However, the secondary message there is not being able to get off is a very painful thing for a man to go through. Women see these signs. Women get these messages too. And, ok, maybe there’s some merit to that. It’s not fun being left turned on, I agree.

However, there is no equivalent messaging for women. First of all, it seems culturally acceptable not to get women off — apparently 40% of women don’t get off during one night stands (but, most men do.) Researchers attribute this to “practice and men caring more about the satisfaction of women they are dating than women they ‘hook-up’ with.” Which is another way of saying, leaving a woman sexually dissatisfied is not culturally taboo. I couldn’t find the statistics on it, but I’m pretty sure most men do orgasm during one night stands.

As a bisexual woman, I can attest that I feel guilty when I have a sexual encounter and the man doesn’t get off in a way I don’t with a woman. We perceive women as “more difficult” to bring to orgasm, so that’s part of it, but we also just culturally have this belief that women are “less sexual” than men so we assume getting a woman turned on and leaving her won’t cause her pain. However, what I think this is really about is performance anxiety. I have some sympathy, cuz I get worse performance anxiety with women than men, but I think a lot of men emotionally numb out and disconnect from women’s feelings of pleasure because they’re worried they won’t measure up.

And while numbing out an awareness of women’s pleasure is bad, numbing out an awareness of women’s pain is catastrophic.

If a woman isn’t experiencing pleasure during sex, she is probably experiencing pain. Sex is not a neutral thing. Most people (I’m sure there are some exceptions) having a sexual encounter when they are not turned on are having a traumatic experience. And yet, we have no awareness of this or acknowledgement of this.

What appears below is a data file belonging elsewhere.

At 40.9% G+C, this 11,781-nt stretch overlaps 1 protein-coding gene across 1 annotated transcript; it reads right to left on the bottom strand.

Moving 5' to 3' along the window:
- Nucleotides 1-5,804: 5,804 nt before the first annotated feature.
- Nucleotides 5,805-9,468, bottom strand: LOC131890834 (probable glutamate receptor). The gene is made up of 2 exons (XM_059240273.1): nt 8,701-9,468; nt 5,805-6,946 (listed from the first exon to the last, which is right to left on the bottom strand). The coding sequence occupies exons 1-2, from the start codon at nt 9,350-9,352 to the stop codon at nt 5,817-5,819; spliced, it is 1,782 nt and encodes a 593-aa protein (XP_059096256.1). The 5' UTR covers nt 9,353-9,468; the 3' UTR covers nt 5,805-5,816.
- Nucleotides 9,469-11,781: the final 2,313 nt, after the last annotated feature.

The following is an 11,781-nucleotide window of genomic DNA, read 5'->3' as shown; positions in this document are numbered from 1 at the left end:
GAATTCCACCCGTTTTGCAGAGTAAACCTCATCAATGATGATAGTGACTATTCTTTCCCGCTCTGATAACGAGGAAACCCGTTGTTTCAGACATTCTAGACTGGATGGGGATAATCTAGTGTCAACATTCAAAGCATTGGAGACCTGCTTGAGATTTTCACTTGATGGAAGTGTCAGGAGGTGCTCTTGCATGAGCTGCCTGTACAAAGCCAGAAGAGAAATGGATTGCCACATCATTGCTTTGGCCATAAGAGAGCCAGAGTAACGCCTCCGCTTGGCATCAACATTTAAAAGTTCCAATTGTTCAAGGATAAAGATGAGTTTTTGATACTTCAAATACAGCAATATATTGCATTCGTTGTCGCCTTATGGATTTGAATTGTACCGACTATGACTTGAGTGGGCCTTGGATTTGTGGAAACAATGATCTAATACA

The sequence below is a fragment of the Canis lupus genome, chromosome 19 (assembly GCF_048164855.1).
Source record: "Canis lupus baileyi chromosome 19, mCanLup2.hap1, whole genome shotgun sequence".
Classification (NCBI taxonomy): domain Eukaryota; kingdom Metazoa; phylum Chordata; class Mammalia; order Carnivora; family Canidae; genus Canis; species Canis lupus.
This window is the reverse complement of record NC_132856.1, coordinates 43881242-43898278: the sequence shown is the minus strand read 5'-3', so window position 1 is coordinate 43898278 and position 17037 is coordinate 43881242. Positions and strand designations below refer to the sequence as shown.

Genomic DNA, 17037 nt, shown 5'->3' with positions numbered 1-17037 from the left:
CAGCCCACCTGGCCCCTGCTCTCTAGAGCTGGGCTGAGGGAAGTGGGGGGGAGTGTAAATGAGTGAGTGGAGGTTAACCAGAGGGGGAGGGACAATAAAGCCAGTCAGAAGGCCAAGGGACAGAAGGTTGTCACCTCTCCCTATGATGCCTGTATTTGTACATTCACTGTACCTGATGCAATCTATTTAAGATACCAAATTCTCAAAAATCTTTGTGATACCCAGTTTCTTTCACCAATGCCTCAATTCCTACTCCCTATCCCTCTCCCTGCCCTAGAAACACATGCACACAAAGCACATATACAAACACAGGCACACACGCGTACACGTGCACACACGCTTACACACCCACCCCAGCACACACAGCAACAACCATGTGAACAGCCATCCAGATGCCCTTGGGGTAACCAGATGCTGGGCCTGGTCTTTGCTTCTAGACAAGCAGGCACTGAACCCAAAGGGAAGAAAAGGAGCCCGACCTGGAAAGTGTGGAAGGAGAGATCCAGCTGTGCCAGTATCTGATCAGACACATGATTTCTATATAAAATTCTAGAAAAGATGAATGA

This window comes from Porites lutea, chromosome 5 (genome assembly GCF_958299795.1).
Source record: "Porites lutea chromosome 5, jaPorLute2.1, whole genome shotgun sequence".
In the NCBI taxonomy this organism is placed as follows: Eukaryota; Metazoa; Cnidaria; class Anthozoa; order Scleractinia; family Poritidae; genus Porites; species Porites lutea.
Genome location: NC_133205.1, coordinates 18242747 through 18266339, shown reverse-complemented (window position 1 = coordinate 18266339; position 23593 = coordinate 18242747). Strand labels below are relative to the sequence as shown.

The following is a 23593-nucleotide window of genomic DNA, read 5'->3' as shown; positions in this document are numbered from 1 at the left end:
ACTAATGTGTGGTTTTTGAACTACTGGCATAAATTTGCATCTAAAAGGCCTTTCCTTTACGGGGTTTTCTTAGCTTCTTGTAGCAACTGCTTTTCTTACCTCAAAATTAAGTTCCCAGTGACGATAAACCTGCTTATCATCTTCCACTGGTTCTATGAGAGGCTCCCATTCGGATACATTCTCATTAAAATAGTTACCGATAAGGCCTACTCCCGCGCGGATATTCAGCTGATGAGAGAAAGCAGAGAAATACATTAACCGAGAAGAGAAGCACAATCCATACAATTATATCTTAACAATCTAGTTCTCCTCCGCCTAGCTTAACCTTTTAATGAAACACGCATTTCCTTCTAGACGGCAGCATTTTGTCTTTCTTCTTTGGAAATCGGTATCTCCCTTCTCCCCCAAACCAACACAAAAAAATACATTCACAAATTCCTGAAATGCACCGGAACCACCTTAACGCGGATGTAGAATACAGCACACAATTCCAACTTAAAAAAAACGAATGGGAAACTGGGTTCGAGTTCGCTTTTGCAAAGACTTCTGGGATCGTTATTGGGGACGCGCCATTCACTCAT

How many men believe they shouldn’t pressure a woman into having a sexual experience when she’s not turned on? Maybe… 2 out of 3? Maybe “most” but definitely not all? The problem isn’t that people are “bad people” — it’s that they are not knowledgeable about how bad it is for someone to have sex when they don’t want it.

How bad? Well, that event happened for me over a decade ago, and I’m still grappling with it.

Will I ever call it rape? Well, maybe in my head. Why not? It’s not like I’m going to charge the guy or anything. It’s not like I’m ever going to see him again. And, I don’t have another word for sex somebody else pressured me into that caused me immense lingering pain. But, maybe not. Right now, I call it “sexual coercion” and maybe that’s fine, if I acknowledge how damaging sexual coercion can be.

The problem of “who gets to have pain” however, is bigger societal issue we’re grappling with. In sex, we have a culture that legitimizes the pain of lack of release but delegitimizes the pain of coercive or undesirable sex. It’s often gendered, but it’s not just men vs women, because men on the receiving end of coercive sex can end up pretty messed up too. I’m a man, I’m supposed to like sex, but I didn’t. What the fuck?

However, it comes into play in other arenas — with race, with trans issues, etc. In the recent portland stabbing incident, Micah Fletcher, the man who survived, spoke about the media portrayal of the event: